Agricultural soils are prone to accumulate microplastics (MPs) due to the multiple sources of plastics used in agricultural practices (Bläsing and Amelung, 2018; Hurley and Nizzetto, 2018). It was reported that the abundance of MPs in agricultural soils was up to 320-12560 items/kg in Wuhan, central China (Chen et al., 2020). The MP contamination in agricultural soils will alter plant’s growth and developments, disrupt organisms’ digestive/root system, disperse toxic compounds, etc. exerting adverse impacts on soil ecosystems and human health through food chains (Huerta Lwanga et al., 2017; Zhu et al., 2018; Okeke et al., 2022).
Organic fertilizers, which are made of plant-derived materials, animal manures, and agricultural by-products by aerobic composting and/or anaerobic fermentation, are rich in plant essential nutrients and organic carbon (FAO, 2019). The application of organic fertilizers is a widespread management practice in agriculture for enhancing soil sustainability and crop production (Bläsing and Amelung, 2018; Li et al., 2021). However, it has been estimated that organic fertilizer application may lead to an annual microplastic (MP) input of at least 3.5 × 1010 − 2.2 × 1012 items into the environment in Germany (Weithmann et al., 2018). Yang et al. (2021) found the long-term repeated application of pig manures significantly increased MP contents in an agricultural soil by nearly 3 times compared with unamended soil. Thus, organic fertilizers are a non-negligible contamination source of MPs into agricultural soils (Bläsing and Amelung, 2018; Weithmann et al., 2018). However, detailed studies regarding MPs in organic fertilizers are currently lacking.
The abundance and characteristic of MPs in organic fertilizers varies greatly among source materials and their processing. Due to the higher trophic level and more complex food sources of animals in food chains, manures are speculated to have more MPs with varied properties than crop wastes (Huerta Lwanga et al., 2017; Pérez-Guevara et al., 2021). 129.8 ± 82.3 × 103 items/kg MPs and 997 ± 971 items/kg MPs were found in chicken feces from traditional Mayan home gardens in Southeast Mexico (Huerta Lwanga et al., 2017) and sheep feces from the intensive vegetable farming in Southeast Spain (Beriot et al., 2021), respectively. By contrast, Weithmann et al. (2018) only found negligible amounts of MPs (0–11 items/kg dry weight) in the end-of-process digestates from 11 agricultural biogas plants mainly processing regular energy crops and about 20 items per kilogram dry weight in the 8 mm and 15 mm sieved composts from a composting plant processing household waste together with green clippings in Germany, not taking < 1 mm MPs into account. Therefore, it is important to obtain the detailed information of MPs, such as the abundance, size, and polymer type, in both raw materials and end-product fertilizers for the qualified production and the safe application in agriculture (Bläsing and Amelung, 2018; Yang et al., 2021).
Although organic fertilizer has been believed to be an important vehicle for the entry of MPs into agricultural soils, there is limited data available on the presence of MPs in organic fertilizers to support this conclusion, partly due to the difficulties in effective analysis of MPs in the complex and organic-rich substrates (Hurley et al., 2018; Nguyen et al., 2019). Organic matter usually adheres to MP particles, hindering the identification of MPs during visual sorting and spectroscopic analysis (von Sperber et al., 2016; He et al., 2018). Besides, the densities of organic matter are close to those of some plastic types and it may impact the effectiveness of density separation for MPs (Bläsing and Amelung, 2018). Therefore, it is critical to remove organic matter before the density separation for extracting MPs from organic fertilizers. Hurley et al. (2018) compared 30% (v/v) H2O2, 1M and 10 M NaOH, 10% KOH, and Fenton’s reagent for the removal of organic material from soil and sludge samples, and validated Fenton’s reagent as the optimum protocol without significantly affecting the MP extraction efficiencies. While extracting MPs from feces sample, Yan et al. (2020) found Fenton’s reagent cannot fully digest feces solids, and then 65% HNO3 was incorporated to digest the remaining solids. However, it is still unclear if these protocols can be efficient for the MP extraction from organic fertilizers.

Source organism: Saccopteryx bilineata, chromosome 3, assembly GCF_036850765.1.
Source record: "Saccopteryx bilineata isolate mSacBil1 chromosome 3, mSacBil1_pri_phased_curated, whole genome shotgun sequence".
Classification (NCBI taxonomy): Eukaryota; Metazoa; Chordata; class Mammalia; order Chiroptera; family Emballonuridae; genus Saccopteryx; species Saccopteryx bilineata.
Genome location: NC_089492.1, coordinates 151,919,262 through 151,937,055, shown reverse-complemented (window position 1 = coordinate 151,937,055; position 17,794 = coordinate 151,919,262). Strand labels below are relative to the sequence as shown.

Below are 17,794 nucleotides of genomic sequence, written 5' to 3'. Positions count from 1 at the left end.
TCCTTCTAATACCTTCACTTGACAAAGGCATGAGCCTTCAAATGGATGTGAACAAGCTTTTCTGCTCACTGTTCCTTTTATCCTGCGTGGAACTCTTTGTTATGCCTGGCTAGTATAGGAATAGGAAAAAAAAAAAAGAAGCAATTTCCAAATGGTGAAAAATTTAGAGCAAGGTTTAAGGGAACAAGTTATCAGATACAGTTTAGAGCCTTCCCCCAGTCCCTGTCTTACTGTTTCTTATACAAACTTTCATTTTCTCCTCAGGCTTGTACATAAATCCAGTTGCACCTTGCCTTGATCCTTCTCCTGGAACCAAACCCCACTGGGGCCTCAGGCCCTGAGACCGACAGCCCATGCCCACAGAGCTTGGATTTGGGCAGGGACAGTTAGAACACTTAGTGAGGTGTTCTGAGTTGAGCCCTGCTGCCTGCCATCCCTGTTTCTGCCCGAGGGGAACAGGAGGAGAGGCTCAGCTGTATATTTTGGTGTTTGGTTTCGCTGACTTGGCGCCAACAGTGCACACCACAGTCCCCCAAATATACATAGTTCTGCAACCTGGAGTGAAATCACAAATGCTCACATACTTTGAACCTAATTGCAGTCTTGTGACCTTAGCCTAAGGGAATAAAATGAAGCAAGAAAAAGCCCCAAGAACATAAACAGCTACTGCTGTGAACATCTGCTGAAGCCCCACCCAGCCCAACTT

Giving that the extensive use of inorganic fertilizers has greatly decreased soil quality and deteriorated the environment, the use of nutrients from reused or recycled organic materials is widely encouraged (FAO, 2019). Especially in China, the government has launched soil organic matter enhancement project (MOA, 2012) and Organic-Substitute-Chemical-Fertilizer (OSCF) action (MOA, 2017) to promote the use of organic fertilizers in order to enhance soil health and fertility (Yi et al., 2021). From 2004 to 2014, the sales of organic fertilizer had increased more than 20 times in China (Du et al., 2020). Under such circumstances, the investigation of MPs in the organic fertilizers is quite necessary. In this study, MPs were extracted from 23 commercial organic fertilizers and 2 farm composts, which were processed differently from a variety of organic wastes that ranged from plant materials to animal manures and litters to agricultural by-products. The abundance, polymer size, type, and morphology of MPs were then investigated by visual sorting and Raman spectroscopy. Our objectives are to (1) compare the MP accumulation in different types of organic fertilizers (animal-derived versus plant-derived, naturally composted versus mechanically processed), thus providing suggestions on the choice of raw materials and processing technology for the manufacture of organic fertilizers; (2) evaluate the potential impact of applying organic fertilizers on the spread and fate of MPs in soils.